Film produced by Travis Kelce to benefit from green energy tax credits

In addition to winning a second consecutive Super Bowl, dating Taylor Swift, and receiving rave reviews as a Saturday night live host, Travis Kelce of the Kansas City Chiefs, adds “Hollywood producer” to his resume. Unfortunately, American taxpayers will help him with this.

Kelce is an executive producer of My dead friend Zoe, a dark comedy he helped finance, which will premiere in March at South by Southwest. But Variety reports that the film, produced for less than $10 million, will also benefit from federal tax credits aimed at incentivizing the production of clean, renewable energy.

The Inflation Reduction Act of 2022, the piece of legislation signed by President Joe Biden, spent billions of dollars in tax credits to encourage the development and adoption of clean energy technologies.

Under the provisions of the law, green energy tax credits are “transferable,” allowing a recipient with little or no federal income tax liability to “pass through” the credit to someone else. “Essentially, this allows owners and developers of renewable projects to sell tax credits for cash and makes it easier to finance clean energy projects,” writes Rachel Chang of the Center for American Progress.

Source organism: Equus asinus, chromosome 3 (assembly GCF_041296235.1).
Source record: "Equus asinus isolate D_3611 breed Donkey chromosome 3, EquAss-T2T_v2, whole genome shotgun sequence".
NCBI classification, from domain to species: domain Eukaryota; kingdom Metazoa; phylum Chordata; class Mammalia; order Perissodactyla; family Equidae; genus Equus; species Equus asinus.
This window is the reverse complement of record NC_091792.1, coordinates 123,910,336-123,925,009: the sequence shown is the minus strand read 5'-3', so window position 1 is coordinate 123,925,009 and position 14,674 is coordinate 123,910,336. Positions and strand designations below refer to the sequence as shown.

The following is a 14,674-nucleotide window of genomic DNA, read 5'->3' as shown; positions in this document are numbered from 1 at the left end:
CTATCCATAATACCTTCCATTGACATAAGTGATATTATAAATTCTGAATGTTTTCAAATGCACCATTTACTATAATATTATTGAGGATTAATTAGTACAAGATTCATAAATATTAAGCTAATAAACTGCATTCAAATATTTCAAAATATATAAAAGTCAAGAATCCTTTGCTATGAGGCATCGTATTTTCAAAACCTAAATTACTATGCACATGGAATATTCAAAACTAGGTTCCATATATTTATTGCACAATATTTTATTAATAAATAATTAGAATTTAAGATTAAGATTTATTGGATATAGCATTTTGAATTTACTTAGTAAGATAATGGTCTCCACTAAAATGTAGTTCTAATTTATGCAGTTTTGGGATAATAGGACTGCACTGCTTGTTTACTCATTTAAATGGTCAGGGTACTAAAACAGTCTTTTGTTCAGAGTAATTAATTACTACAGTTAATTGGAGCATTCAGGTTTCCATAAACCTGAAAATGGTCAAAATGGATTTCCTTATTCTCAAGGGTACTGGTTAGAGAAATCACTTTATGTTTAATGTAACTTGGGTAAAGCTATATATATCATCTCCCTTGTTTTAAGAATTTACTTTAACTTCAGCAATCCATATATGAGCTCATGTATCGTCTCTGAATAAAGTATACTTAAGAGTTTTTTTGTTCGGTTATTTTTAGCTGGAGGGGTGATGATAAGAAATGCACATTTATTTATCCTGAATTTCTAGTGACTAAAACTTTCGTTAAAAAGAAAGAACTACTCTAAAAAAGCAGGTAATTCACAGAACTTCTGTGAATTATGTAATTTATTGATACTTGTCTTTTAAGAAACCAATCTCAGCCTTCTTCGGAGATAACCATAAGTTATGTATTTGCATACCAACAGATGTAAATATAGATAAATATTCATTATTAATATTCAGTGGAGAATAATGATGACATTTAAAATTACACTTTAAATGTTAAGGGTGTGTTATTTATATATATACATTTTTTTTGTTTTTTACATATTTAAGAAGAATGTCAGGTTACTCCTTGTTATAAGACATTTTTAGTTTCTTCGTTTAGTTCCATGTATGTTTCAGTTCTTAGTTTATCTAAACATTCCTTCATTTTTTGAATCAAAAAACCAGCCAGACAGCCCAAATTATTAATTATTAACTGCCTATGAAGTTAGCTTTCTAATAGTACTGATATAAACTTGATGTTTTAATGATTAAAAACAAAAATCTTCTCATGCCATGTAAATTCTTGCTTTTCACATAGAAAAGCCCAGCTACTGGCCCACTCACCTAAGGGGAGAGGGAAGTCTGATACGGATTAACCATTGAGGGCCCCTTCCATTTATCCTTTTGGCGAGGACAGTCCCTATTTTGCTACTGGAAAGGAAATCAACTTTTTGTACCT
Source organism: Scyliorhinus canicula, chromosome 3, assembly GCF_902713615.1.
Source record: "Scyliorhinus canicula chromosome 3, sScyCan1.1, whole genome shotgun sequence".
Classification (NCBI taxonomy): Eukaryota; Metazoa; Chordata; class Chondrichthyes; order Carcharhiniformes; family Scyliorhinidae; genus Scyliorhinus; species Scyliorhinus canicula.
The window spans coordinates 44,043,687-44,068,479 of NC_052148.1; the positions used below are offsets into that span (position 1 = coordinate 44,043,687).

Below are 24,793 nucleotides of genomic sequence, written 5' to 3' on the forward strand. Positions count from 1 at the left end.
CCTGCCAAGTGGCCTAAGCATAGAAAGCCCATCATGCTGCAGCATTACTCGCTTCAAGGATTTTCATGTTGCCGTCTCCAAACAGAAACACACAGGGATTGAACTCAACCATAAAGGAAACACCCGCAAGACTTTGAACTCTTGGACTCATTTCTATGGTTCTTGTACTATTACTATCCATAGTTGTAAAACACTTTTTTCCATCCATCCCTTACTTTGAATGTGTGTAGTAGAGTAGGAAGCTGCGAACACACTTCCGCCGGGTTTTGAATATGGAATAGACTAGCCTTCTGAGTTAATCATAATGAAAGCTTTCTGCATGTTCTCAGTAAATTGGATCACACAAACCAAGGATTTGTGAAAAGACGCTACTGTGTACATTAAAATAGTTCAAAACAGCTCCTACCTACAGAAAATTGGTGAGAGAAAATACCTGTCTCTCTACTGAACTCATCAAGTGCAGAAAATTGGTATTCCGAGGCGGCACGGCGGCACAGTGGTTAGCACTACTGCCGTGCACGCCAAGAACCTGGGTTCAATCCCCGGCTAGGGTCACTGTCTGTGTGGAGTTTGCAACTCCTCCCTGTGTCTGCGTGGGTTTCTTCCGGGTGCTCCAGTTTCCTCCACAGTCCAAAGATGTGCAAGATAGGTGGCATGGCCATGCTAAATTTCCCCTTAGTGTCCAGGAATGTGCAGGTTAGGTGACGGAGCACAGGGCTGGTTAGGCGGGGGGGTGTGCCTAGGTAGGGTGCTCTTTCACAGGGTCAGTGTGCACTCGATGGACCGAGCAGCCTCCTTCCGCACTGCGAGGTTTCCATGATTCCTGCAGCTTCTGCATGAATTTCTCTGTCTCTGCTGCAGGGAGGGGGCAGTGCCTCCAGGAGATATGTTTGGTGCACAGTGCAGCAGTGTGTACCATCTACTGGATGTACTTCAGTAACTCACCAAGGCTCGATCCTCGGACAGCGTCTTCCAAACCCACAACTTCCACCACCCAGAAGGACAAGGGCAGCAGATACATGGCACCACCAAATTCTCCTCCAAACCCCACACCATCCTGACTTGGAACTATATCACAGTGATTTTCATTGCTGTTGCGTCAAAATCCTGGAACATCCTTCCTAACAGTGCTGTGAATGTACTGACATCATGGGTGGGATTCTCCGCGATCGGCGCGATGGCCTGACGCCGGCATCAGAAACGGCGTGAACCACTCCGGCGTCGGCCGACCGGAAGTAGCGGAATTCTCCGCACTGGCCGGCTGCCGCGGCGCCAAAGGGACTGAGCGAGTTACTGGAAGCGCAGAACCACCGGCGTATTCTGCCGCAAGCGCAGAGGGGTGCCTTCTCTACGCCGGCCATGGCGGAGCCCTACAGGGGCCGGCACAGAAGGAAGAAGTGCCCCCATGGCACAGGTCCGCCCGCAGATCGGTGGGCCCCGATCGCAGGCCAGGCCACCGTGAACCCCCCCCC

My dead friend Zoe is a production of Radiant Media Studios, whose co-founder Mike Field is an investor in green energy projects. Second VarietyField sold green energy tax credits to raise money for the film.

“Hollywood is risky, right? On a scale of one to 10, Hollywood is a 9.5,” said Radiant co-founder Ray Maiello Variety. “These federal tax credits reduce the risk to about five.”

The outlet notes this while My dead friend Zoe will be the first film to take advantage of a credit transfer, the concept of selling green tax credits is already common in the business world: a study published in January found that in the first half of 2023, green energy companies they have sold between $7 billion and $9 billion in green tax credits to other companies.

“Biden saw that people can’t plan what their tax liabilities will be,” Maiello added. “People don’t want to take risks. And so he’s really opened things up with these federal tax credits and we’re combining them with Hollywood.”

But risk is an intrinsic part of the process, whether starting a business or making a film. What Biden actually did was dump some of that risk on the American taxpayer, who will now be trapped for a portion of the movie along with his financiers.

Source link

Leave a Reply

Your email address will not be published. Required fields are marked *